The Arab Lobby, by Mitchell Bard. Harper. 432 pages. $27.99 hardback, $14.99 paperback.
This book fills an important need. Though it may at first seem that it was needed to counter outlandish claims about the power that Israeli and Jewish interests have over U. S. policy decisions, the real necessity goes far beyond such a rationale. American citizens are for the most part totally ignorant about the many-headed Arab lobby, its enormity, and its essentially subversive agenda. Dr. Bard’s 70-year history sets the record straight.
One long-lived component of the Arab lobby is the partisan mind-set of our own Department of State. Arabists in high government positions have long promoted policies favoring supportive relationships with Arab/Muslim governments of the Middle East in spite of the sorry human rights records of these governments, none of which is a true democracy. Arabist motives range from an almost romantic attachment to the exotic east, to an ingrained anti-Semitism, to a recognition of America’s high priority need for access to petroleum resources in those lands.
A second component of the Arab lobby is made up of the national and international oil companies. Pressure on U. S. policy comes from, and is paid for by, petroleum corporations needing to do business with those energy-rich countries and ready to do their bidding in the halls of our congress and in the offices of our government agencies.
Of course, the countries themselves – through their diplomatic missions, gift-giving, and investment policies, form another component of the Arab lobby. Here, none is more forceful than Saudi Arabia. Writes Bard: “The United States has developed a pathological relationship with Saudi Arabia over the last seven decades. American’s political leaders have allowed themselves to be blackmailed by the Saudi Monarchy because of their belief that capitulation to Saudi demands is necessary to ensure the continued flow of oil on which the American economy depends.”
Unfortunately overlooked, according to Bard, is “the Saudi-Funded War on America.” Saudi money (and that of other Arab nations) regularly finds its way to Islamic terrorist groups, undermining American security. That same money supports, at U. S. universities, programs in Mid-Eastern Studies that are obvious vehicles for undermining U. S. values, rewriting the history of the Middle East, and demonizing Israel AND ITS SUPPORTERS. That is, for access to oil, we are allowing the countries that support terrorist violence to implant intellectual terrorism in our classrooms and conference halls.
All this is worrisome enough, but Mitchell Bard also presents irrefutable evidence that materials for K-12 classroom use in our public (and private) schools are prepared by Arab lobby organizations with the goal of promoting “anti-Israel and propagandist views.” In short, brainwashing is going on in our grade schools, middle schools, and high schools as well as in our universities. Freedom of speech abuses are undermining our country. That’s the real cost of dependence on Arab oil.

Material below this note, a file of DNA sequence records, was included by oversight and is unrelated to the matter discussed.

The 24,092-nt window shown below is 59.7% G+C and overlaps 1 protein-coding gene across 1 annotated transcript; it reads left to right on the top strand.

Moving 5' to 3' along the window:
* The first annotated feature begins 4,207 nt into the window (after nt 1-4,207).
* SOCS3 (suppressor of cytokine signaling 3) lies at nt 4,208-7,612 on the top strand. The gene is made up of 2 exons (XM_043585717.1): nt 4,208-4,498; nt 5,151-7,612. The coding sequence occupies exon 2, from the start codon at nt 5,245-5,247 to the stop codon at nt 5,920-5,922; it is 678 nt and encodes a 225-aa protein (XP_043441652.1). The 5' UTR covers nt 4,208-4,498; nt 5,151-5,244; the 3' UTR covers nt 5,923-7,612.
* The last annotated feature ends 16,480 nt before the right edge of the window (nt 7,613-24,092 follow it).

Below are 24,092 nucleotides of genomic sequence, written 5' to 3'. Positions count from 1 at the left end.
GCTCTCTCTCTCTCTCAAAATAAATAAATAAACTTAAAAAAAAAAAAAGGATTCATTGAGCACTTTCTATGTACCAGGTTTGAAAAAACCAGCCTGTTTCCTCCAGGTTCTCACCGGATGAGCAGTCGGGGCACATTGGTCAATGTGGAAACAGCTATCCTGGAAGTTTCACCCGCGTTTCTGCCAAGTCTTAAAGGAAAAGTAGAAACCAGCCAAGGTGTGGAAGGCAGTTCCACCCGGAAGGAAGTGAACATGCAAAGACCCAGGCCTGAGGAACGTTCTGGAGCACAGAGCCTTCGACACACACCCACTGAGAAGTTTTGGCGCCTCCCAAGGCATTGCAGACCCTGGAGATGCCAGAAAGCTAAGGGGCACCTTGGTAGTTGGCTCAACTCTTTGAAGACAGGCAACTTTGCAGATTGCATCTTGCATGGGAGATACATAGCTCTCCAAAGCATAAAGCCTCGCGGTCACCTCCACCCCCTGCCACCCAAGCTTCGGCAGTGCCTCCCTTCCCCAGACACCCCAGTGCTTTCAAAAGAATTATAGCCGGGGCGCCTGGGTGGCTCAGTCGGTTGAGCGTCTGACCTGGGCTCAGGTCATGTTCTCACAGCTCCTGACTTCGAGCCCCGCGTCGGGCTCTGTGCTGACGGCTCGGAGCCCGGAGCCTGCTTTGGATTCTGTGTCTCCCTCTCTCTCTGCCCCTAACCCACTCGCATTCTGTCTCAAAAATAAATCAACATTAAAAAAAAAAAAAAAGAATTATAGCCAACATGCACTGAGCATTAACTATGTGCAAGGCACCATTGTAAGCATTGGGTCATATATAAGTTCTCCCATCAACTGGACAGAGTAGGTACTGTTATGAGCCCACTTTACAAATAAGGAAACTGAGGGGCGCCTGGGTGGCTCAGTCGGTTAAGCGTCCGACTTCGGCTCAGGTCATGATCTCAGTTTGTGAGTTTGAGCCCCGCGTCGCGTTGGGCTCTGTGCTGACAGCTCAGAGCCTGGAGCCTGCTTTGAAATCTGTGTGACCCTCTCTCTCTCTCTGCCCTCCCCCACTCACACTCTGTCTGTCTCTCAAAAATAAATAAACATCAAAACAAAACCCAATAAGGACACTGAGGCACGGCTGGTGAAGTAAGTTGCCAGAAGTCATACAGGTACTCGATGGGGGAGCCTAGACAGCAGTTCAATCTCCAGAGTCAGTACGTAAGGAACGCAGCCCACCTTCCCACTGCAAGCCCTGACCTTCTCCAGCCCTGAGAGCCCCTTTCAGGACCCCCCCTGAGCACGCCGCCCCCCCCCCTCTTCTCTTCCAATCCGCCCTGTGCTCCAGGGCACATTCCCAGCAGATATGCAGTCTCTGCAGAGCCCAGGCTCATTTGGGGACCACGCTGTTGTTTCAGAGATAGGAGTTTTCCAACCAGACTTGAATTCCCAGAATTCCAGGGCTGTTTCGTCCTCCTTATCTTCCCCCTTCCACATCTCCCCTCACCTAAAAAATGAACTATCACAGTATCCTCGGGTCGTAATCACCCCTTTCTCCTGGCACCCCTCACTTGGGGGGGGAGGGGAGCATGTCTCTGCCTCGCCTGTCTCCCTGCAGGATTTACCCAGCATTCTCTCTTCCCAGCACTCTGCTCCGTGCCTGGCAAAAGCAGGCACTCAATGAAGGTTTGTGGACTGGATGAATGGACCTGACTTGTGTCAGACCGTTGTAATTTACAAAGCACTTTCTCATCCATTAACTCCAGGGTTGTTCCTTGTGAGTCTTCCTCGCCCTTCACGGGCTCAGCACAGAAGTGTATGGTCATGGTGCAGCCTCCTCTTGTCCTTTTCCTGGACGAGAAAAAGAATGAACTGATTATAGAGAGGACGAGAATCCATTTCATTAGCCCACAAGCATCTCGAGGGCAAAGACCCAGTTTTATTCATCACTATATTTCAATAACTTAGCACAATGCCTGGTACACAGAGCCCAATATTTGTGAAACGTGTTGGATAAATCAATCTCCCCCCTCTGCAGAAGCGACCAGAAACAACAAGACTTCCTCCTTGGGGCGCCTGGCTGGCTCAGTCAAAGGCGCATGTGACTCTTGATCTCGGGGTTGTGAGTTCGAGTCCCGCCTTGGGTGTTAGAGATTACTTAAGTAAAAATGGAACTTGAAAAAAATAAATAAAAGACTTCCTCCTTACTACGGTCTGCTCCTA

That same oil money supports supposedly nongovernment organizations whose main purpose is to spread extreme Islamic ideology wherever and however it can. Bard believes that as much as 80% of America’s 1,200 mosques are run by Wahhabi imams. Many Islamic cultural centers in the U. S. promote intolerance of Judaism and Christianity.
In these ways, the oil money is busy shaping the outlook of another “head” in the hydra-headed Arab lobby: the Arab-American community!
Although the Saudi public relations machine announces how Saudis have fouled terrorist plots and paints a picture of Saudi Arabia as an ally in the war on terror, following Saudi money paints a very different and terrifying picture.
There is also a very large anti-Zionist array of Christian denominations that comprise a formidable dimension of the Arab lobby. In fact, Bard argues, outside of the Evangelicals, most major (and minor) Christian church bodies are anti-Zionist.
After reading Mitchell Bard’s book (and checking his sources), one can no longer believe that the Arab lobby is a myth. Though it is not a unified entity and does not have a lead organization parallel to the American Israel Public Affairs Committee (AIPAC), it is – in its totality – an imposing force with immense resources.
Bard concludes: “Now that it has been exposed, it is time to shake off the influence of the Arab lobby and to bolster ties with countries that do share our values and interests.”
This review appears in the January 2012 issues of Federation Star (Jewish Federation of Collier County, Florida), L’Chayim (Jewish Federation of Lee & Charlotte counties), and The Jewish News (Jewish Federation of Sarasota-Manatee counties).